2024/3/03 / Detroit Institute of Arts to host annual Hinamatsuri 2024 or Girls Day, Sunday, March 3

Forwarded for the Japan Cultural Development in Michigan

The annual Hinamatsuri, or Girls Day, will be held at the Detroit Institute of Arts (DIA) on Sunday, March 3, 2024.

In 2013, the Detroit museum bankrupted due to the city of Detroit’s financial collapse. In 2014, after receiving a court ruling as known as the Grand Bargain, that wrote off a huge amount of debt by collecting a large amount of donations, the DIA began to move the path of revitalization.

This campaign also attracted a huge donation of $3.2 million from Japanese companies and the Japanese community. Then DIA began to be operated from being owned by the city to become an independent nonprofit corporation.

The Japan Cultural Development (JCD) in Michigan has put a lot of effort into putting together a program for the annual Hinamatsuri Festival in order to introduce Japanese culture at the DIA and to attract as many people as possible to come to the DIA.

For Hinamatsuri 2024 at the DIA, which will celebrate its 10th anniversary since the year of the DIA’s rebirth, the JCD is planning to have more people participate in the program than ever before.

On the top of this, the JCD will show the Friendship Dolls story by Kami-shibai (Storytelling with paper slides) that may help understanding the Friendship Dolls Exhibition of the DIA.

Last year, the JCD introduced four Japanese female artists living in Michigan along with their works, which were well received.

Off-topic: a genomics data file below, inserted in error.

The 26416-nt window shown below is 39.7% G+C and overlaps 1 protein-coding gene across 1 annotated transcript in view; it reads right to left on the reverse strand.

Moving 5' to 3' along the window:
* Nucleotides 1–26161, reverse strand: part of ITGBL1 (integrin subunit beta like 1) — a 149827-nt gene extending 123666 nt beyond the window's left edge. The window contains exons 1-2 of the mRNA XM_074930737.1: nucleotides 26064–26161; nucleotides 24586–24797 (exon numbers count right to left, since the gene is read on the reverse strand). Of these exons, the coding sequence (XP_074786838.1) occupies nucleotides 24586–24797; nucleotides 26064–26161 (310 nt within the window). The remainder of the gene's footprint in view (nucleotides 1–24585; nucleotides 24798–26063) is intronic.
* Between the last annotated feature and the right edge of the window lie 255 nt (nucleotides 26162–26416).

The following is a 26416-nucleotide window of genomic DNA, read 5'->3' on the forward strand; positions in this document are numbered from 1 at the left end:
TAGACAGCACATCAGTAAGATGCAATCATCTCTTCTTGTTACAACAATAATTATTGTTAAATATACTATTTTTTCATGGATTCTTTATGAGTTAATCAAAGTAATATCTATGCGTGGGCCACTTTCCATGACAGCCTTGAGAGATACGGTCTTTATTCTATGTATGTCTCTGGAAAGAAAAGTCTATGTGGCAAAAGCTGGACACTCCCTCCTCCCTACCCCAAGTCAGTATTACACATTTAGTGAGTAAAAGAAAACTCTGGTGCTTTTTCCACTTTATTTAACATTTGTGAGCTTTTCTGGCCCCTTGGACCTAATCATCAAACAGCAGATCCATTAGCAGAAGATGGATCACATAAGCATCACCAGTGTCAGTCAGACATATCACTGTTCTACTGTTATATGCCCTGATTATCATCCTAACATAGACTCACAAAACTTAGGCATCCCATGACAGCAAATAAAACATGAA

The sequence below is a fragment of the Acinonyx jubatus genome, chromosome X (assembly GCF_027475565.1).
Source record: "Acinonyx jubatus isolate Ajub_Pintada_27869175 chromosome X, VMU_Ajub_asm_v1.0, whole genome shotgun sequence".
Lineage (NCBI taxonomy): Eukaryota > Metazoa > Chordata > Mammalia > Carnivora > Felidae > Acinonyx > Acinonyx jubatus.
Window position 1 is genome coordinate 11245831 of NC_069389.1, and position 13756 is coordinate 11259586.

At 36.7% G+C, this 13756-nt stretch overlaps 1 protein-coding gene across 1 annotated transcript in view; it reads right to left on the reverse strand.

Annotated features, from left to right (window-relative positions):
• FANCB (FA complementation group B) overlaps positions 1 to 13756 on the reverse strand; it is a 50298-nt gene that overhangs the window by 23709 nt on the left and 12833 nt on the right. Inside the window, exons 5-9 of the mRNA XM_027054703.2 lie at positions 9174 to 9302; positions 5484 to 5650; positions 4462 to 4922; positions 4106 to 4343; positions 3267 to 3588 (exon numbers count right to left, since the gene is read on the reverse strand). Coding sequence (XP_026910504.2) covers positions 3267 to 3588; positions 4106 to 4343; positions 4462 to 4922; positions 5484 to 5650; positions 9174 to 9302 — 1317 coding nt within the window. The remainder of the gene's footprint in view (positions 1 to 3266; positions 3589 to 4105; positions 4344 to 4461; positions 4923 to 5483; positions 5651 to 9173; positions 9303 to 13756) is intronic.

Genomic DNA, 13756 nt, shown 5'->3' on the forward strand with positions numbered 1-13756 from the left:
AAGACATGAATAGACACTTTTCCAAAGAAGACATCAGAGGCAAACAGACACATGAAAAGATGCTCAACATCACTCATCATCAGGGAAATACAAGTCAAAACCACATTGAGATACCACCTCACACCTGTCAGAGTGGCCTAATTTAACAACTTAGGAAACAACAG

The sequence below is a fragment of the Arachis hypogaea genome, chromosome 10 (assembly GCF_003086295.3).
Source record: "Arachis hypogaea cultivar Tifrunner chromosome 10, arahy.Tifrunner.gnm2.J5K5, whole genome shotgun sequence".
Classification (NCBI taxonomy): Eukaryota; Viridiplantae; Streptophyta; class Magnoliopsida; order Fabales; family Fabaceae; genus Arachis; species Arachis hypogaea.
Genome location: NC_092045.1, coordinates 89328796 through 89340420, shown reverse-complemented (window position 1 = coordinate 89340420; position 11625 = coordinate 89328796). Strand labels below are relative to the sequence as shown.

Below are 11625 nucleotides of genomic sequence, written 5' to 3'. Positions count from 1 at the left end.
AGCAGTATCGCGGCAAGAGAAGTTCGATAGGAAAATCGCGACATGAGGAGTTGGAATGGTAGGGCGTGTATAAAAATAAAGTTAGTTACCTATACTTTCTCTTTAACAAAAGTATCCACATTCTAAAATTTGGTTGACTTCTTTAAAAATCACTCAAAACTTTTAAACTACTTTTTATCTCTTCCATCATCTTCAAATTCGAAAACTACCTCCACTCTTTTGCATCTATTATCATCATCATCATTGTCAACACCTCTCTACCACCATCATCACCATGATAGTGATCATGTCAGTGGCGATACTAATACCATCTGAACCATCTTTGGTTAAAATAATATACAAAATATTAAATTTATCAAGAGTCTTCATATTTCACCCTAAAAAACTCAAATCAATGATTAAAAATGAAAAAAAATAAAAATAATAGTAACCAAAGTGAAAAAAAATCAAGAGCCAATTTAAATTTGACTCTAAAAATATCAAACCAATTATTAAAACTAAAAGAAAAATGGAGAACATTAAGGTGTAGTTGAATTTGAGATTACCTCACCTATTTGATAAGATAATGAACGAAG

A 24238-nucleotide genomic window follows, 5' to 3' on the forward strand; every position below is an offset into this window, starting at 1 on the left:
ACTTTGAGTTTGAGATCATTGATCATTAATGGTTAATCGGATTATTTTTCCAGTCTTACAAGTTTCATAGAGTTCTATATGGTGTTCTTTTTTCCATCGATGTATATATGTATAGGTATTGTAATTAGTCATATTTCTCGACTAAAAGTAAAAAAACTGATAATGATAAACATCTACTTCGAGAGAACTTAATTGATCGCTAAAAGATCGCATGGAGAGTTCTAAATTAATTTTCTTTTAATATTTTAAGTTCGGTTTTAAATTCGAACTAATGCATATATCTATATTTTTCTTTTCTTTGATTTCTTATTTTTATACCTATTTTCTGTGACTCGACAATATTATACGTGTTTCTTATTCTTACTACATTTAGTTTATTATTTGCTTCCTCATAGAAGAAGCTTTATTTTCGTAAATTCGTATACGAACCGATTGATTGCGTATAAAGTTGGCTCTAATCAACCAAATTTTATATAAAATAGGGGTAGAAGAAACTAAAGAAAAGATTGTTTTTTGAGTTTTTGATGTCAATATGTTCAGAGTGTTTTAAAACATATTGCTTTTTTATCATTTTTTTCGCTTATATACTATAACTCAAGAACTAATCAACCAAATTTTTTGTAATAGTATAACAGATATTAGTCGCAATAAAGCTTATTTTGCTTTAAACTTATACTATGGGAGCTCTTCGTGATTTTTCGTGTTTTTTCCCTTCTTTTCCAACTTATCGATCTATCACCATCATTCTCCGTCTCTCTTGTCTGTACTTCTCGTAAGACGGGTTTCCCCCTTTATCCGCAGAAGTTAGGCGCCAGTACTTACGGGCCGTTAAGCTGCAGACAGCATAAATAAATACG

This year marks exactly 10 years since the DIA embarked on the road to revitalization after financial bankruptcy, so the JCD will be introducing artwork created with the motif of Re-birth and inviting the audience to participate in the art.

Re-Birth: the Socially Engaged Installation Art for the Detroit Institute of Arts Hinamatsuri Event will be held on Sunday, March 3, from 10:00 am to 5:00 pm at Walter B. Ford Great Hall at the DIA.

Re-Birth event is hosted by the Japan Business Society of Detroit, organized by the Japan Cultural Development, and cooperated with the Detroit Institute of Arts.

Artists are; Sao Ohtake, Installation Artist; Kyoko Fujii, Calligrapher; Nobuko Yamasaki, Woodblock Printmaker.

In addition, when the Japanese Gallery opened in 2017, master Tomomihisashi Kano, a washi paper making artists who were invited from Obara, Toyota City, Japan, made washi paper in the image of Detroit’s re-born: Detroit Sky, Shining Wind.

It was created from the memories of the scenes that the masters actually saw when they came to Detroit. This will also be posted inside the DIA on the day of the event.

The 10 years after the city of Detroit’s recovery from the bankruptcy, artists from different backgrounds will collaborate to create and exhibit participatory installation art on the theme of “recovery” for this year’s Hinamatsuri.

Visitors are invited to fold origami at the venue and write their wishes and memories of Detroit on it. These origami will be tied to the installation art and become part of the artwork.

The detailed program will be released in early February. Please visit the websites of the DIA, JBSD (Japan Business Society of Detroit), and the JCD.